Proof of Proposition 12. The implication (i)⇒(ii) follows from Lemma 17. To prove that any domain G of the form (1) is an H∞,Σ1(G)- domain of holomorphy it suffices to consider only the case where

G = {z ∈ Ω(ν) : ∀j∈{1,...,n}: νj 6= 0 ⇒ |zν−ej| < bj}

for some ν ∈ Znand b1, . . . , bn > 0. We may assume that νj 6= 0, j = 1, . . . , n (otherwise we can pass to Cn−1). It is enough to prove that for any point a 6∈ G ∪ V0 there exists a function f ∈ H∞,Σ1(G) such that f cannot be continued across a. Fix such an a and let j0 ∈ {1, . . . , n} be such that

|aν−ej0| > bj0. Then the function f (z) := zν

zν−ej0 − aν−ej0, z ∈ G,

belongs to H∞,Σ1(G) (cf. the proof of Proposition 9) and evidently cannot be continued across a.

References

[Fer] J.-P. F e r r i e r, Spectral Theory and Complex Analysis, North-Holland, Am- sterdam, 1973.

(12)

[Fu] S. F u, On completeness of invariant metrics of Reinhardt domains, Arch.

Math. (Basel) 63 (1994), 166–172.

[Jar–Pﬂ 1] M. J a r n i c k i and P. P f l u g, Existence domains of holomorphic functions of restricted growth, Trans. Amer. Math. Soc. 304 (1987), 385–404.

[Jar–Pﬂ 2] —, —, On balanced L2-domains of holomorphy, Ann. Polon. Math. 63 (1996), 101–102.

[Pﬂ] P. P f l u g, ¨Uber polynomiale Funktionen auf Holomorphiegebieten, Math. Z.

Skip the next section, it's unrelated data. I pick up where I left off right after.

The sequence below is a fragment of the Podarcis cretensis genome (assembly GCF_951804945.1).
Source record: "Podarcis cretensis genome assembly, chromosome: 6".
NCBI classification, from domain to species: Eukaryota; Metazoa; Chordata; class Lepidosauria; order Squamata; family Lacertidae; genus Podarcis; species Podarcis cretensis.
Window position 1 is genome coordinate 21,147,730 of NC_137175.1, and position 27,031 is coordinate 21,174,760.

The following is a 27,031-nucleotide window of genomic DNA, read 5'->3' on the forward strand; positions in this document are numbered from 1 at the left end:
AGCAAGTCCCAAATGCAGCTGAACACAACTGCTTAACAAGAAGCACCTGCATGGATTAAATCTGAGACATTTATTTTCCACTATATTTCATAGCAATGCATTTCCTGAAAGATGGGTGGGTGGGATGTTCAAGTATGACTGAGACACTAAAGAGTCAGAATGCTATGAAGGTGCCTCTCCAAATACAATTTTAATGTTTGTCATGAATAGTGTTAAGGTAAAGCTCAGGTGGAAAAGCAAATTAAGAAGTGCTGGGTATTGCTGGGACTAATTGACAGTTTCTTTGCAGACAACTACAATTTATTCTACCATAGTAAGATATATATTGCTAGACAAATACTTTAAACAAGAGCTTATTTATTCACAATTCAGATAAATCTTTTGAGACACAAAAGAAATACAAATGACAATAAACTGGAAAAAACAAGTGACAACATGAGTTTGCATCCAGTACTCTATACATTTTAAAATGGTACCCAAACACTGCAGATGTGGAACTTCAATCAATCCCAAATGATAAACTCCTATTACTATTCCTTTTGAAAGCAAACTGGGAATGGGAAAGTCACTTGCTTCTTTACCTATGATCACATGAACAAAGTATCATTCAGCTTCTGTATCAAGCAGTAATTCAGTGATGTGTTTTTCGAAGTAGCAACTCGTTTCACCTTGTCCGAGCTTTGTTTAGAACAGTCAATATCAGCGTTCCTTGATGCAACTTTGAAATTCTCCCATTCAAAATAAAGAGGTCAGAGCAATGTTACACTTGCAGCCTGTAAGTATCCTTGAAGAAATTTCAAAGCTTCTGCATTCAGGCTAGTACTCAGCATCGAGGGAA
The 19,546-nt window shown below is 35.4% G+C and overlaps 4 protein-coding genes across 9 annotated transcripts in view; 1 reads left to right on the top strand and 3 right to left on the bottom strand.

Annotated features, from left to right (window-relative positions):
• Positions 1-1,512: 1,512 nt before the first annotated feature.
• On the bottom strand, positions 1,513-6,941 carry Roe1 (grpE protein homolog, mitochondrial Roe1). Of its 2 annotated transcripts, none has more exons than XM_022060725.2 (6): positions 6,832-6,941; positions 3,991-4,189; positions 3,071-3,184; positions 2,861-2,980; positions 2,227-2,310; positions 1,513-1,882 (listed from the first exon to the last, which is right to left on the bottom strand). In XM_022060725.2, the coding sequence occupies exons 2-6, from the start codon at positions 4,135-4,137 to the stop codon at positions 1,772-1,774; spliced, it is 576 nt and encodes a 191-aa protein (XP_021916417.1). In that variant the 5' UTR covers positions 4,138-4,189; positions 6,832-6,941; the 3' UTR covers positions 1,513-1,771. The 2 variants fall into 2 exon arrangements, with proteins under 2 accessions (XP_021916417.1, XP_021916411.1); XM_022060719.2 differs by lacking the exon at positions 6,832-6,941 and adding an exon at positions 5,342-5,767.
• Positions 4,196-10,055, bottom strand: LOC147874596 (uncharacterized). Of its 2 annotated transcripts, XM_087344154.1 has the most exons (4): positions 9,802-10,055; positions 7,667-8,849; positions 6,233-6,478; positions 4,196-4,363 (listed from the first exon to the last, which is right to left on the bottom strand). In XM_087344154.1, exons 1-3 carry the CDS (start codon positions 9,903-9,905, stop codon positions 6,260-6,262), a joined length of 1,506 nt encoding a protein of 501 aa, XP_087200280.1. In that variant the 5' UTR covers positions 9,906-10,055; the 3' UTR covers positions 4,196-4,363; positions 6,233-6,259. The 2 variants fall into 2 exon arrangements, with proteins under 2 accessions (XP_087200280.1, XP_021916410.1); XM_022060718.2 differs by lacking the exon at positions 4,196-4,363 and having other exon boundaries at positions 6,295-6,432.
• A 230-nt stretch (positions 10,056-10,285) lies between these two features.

139 (1974), 133–139.

[Sib] N. S i b o n y, Prolongement de fonctions holomorphes born´ees et m´etrique de Carath´eodory, Invent. Math. 29 (1975), 205–230.

[Sic 1] J. S i c i a k, Circled domains of holomorphy of type H, Bull. Soc. Sci. Lett.

od´z 34 (1984), 1–20.

[Sic 2] —, Balanced domains of holomorphy of type H, Mat. Vesnik 37 (1985), 134–144.

Institute of Mathematics Fachbereich Mathematik

Jagiellonian University Carl von Ossietzky Universit¨at Oldenburg

Reymonta 4 Postfach 2503

30-059 Krak´ow, Poland D-26111 Oldenburg, Germany

E-mail: [email protected] E-mail: pﬂ[email protected] pﬂ[email protected]

Re¸cu par la R´edaction le 27.5.1996

Cytaty

Powiązane dokumenty

[r]

She is pleased to thank the Department of Mathematics of Wesleyan University for generous hospitality during the spring semester of 1992.. The second author is pleased to thank

We apply this to some probabilistic model of the motion of cogged bits in the rotary drilling of hard rock with high rotational speed.. Preliminaries and

The maximal diagonal class of A with respect to connectivity is the family M 4 (A) of those Baire one functions whose diagonal product with each function from A has a connected

Petrus showed that if D is a 2- cell, then there exists a Whitney level A in C(D) which is not contractible, in fact A has non-trivial fundamental group and non-trivial first

To generalise the Fox fundamental trope or the Artin–Mazur fundamental pro-group of a space we consider a fun- damental pro-groupoid π crs(X) and a category pro(π crs(X), Sets) which

The first step of our proof is a general “scattered” reduction of the theorem to the same statement but now only for metric spaces M which are both nowhere locally compact

Criteria for the uniform λ-property in Orlicz sequence spaces, with Luxemburg norm and Orlicz norm, are given.. The set of extreme points of A is denoted by